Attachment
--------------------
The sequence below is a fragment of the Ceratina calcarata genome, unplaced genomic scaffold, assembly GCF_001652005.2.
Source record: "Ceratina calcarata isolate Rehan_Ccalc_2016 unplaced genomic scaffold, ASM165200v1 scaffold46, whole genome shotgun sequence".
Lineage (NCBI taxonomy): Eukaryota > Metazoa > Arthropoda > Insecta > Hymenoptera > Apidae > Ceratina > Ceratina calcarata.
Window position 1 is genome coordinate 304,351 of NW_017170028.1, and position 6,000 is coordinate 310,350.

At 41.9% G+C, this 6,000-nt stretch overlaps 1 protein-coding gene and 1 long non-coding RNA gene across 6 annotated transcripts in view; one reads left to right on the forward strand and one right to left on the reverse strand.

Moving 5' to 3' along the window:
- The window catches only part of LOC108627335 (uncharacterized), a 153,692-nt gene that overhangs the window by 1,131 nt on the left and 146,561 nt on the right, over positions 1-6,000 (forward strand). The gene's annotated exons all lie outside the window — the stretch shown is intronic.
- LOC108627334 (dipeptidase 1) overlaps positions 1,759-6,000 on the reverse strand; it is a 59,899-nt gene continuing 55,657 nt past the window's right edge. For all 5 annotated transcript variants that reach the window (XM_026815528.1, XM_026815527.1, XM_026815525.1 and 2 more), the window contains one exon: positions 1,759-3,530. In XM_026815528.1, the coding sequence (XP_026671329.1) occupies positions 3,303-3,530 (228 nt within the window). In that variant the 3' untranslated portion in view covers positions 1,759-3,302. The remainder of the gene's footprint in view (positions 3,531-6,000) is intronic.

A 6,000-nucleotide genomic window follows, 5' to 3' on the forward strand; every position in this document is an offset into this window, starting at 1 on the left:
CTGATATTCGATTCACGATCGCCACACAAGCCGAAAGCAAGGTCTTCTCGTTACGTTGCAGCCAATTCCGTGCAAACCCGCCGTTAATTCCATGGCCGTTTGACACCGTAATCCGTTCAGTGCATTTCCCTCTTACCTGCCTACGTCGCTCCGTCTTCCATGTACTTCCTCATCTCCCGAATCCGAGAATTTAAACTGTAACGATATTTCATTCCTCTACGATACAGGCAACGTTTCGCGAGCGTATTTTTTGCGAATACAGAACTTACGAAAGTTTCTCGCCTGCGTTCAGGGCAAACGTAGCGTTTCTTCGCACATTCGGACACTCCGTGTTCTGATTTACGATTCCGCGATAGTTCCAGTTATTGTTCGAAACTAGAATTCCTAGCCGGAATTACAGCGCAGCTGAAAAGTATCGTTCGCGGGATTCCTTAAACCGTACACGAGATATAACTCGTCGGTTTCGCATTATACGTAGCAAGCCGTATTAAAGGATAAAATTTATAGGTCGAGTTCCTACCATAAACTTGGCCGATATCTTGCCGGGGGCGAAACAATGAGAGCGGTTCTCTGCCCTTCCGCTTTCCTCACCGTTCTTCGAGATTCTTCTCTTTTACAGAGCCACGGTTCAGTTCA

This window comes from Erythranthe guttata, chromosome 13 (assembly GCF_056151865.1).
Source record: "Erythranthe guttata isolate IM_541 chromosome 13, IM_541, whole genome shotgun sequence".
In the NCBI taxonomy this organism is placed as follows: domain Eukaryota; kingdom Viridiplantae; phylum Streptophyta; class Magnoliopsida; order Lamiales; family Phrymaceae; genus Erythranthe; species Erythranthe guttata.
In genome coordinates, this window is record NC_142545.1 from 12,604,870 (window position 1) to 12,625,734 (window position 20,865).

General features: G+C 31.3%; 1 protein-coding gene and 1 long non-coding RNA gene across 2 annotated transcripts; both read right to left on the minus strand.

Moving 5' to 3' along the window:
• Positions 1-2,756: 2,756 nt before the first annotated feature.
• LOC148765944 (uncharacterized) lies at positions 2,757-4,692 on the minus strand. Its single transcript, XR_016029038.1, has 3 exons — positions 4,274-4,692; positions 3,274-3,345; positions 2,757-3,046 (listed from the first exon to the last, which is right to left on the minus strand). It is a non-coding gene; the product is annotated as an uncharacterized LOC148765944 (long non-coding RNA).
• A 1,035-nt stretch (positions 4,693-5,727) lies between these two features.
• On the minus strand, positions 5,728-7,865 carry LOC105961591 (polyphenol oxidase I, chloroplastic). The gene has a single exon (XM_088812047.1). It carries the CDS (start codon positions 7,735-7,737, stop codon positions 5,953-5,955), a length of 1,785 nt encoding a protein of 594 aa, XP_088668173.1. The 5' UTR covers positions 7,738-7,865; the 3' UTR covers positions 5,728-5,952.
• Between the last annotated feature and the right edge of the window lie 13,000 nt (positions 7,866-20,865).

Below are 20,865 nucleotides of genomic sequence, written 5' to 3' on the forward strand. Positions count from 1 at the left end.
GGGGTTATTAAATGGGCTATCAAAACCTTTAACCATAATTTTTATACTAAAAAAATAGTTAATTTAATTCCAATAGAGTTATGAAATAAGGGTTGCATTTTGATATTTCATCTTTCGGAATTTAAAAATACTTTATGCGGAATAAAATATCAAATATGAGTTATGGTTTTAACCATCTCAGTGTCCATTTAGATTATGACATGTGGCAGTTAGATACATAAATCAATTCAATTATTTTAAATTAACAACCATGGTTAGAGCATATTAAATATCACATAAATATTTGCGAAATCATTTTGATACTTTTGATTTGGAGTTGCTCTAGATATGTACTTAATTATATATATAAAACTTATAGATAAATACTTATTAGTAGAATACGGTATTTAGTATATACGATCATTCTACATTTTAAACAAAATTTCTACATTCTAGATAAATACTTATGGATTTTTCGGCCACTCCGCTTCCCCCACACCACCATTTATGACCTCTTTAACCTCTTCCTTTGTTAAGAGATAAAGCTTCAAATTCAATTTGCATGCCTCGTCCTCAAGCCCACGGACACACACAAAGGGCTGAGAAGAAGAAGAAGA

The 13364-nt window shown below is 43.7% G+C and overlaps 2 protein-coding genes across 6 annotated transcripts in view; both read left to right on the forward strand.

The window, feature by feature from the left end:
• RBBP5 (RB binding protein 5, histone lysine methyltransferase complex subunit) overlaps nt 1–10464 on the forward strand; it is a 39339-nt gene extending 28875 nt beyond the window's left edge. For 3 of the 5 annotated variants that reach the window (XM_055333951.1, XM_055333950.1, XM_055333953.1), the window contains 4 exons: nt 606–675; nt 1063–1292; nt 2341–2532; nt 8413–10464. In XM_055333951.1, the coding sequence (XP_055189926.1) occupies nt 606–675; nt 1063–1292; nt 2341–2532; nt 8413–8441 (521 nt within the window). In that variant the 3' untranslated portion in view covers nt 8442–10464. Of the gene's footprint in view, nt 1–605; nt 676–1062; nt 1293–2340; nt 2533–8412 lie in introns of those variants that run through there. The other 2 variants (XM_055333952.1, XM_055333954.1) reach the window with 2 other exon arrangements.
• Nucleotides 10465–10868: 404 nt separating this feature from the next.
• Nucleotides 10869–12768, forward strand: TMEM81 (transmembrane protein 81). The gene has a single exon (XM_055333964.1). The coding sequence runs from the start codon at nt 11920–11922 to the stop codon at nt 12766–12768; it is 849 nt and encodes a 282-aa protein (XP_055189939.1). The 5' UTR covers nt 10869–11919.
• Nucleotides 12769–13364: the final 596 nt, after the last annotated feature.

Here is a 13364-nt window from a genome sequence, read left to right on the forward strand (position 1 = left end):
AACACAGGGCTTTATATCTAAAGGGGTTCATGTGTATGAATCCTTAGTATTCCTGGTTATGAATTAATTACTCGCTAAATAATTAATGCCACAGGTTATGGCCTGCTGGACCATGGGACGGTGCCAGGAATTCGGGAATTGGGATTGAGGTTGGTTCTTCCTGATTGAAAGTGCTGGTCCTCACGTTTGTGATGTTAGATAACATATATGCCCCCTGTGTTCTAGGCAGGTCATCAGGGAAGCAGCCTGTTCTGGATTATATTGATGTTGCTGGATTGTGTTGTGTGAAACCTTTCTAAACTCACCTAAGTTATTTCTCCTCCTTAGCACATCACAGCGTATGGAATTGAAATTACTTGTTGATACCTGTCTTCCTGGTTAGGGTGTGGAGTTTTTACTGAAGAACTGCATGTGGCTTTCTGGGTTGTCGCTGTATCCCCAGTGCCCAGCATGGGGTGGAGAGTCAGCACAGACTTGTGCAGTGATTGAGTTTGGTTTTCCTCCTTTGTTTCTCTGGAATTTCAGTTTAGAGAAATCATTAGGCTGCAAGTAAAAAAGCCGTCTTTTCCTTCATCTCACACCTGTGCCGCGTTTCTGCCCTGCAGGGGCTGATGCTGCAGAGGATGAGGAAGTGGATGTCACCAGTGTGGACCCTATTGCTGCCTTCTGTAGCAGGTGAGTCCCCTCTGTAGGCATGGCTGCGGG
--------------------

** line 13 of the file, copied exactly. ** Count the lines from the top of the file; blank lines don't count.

In the NCBI taxonomy this organism is placed as follows: domain Eukaryota; kingdom Viridiplantae; phylum Streptophyta; class Magnoliopsida; order Lamiales; family Phrymaceae; genus Erythranthe; species Erythranthe guttata.